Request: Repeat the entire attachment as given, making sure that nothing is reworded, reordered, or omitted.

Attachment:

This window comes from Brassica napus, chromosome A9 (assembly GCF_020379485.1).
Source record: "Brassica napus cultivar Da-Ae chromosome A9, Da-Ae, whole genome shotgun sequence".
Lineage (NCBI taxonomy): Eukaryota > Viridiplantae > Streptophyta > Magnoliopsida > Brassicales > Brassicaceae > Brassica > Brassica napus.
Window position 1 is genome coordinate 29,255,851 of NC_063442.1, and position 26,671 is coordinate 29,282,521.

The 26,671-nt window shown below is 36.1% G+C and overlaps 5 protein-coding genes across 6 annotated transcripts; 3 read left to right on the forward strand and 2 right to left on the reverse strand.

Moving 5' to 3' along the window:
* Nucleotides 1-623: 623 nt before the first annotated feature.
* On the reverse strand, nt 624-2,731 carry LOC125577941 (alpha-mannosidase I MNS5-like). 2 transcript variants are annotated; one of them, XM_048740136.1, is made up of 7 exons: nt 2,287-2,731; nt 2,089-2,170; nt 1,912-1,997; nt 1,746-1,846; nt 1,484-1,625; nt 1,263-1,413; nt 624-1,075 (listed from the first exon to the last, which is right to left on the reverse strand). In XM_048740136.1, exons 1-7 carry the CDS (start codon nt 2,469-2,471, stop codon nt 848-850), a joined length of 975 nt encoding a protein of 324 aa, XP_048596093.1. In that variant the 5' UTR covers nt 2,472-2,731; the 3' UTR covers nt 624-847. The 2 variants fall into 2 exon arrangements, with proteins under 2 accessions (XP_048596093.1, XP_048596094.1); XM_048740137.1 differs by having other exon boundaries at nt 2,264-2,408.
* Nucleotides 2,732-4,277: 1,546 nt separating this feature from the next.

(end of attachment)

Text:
This window comes from Brassica napus, chromosome A9 (assembly GCF_020379485.1).
Source record: "Brassica napus cultivar Da-Ae chromosome A9, Da-Ae, whole genome shotgun sequence".
Lineage (NCBI taxonomy): Eukaryota > Viridiplantae > Streptophyta > Magnoliopsida > Brassicales > Brassicaceae > Brassica > Brassica napus.
Window position 1 is genome coordinate 29,255,851 of NC_063442.1, and position 26,671 is coordinate 29,282,521.

The 26,671-nt window shown below is 36.1% G+C and overlaps 5 protein-coding genes across 6 annotated transcripts; 3 read left to right on the forward strand and 2 right to left on the reverse strand.

Moving 5' to 3' along the window:
* Nucleotides 1-623: 623 nt before the first annotated feature.
* On the reverse strand, nt 624-2,731 carry LOC125577941 (alpha-mannosidase I MNS5-like). 2 transcript variants are annotated; one of them, XM_048740136.1, is made up of 7 exons: nt 2,287-2,731; nt 2,089-2,170; nt 1,912-1,997; nt 1,746-1,846; nt 1,484-1,625; nt 1,263-1,413; nt 624-1,075 (listed from the first exon to the last, which is right to left on the reverse strand). In XM_048740136.1, exons 1-7 carry the CDS (start codon nt 2,469-2,471, stop codon nt 848-850), a joined length of 975 nt encoding a protein of 324 aa, XP_048596093.1. In that variant the 5' UTR covers nt 2,472-2,731; the 3' UTR covers nt 624-847. The 2 variants fall into 2 exon arrangements, with proteins under 2 accessions (XP_048596093.1, XP_048596094.1); XM_048740137.1 differs by having other exon boundaries at nt 2,264-2,408.
* Nucleotides 2,732-4,277: 1,546 nt separating this feature from the next.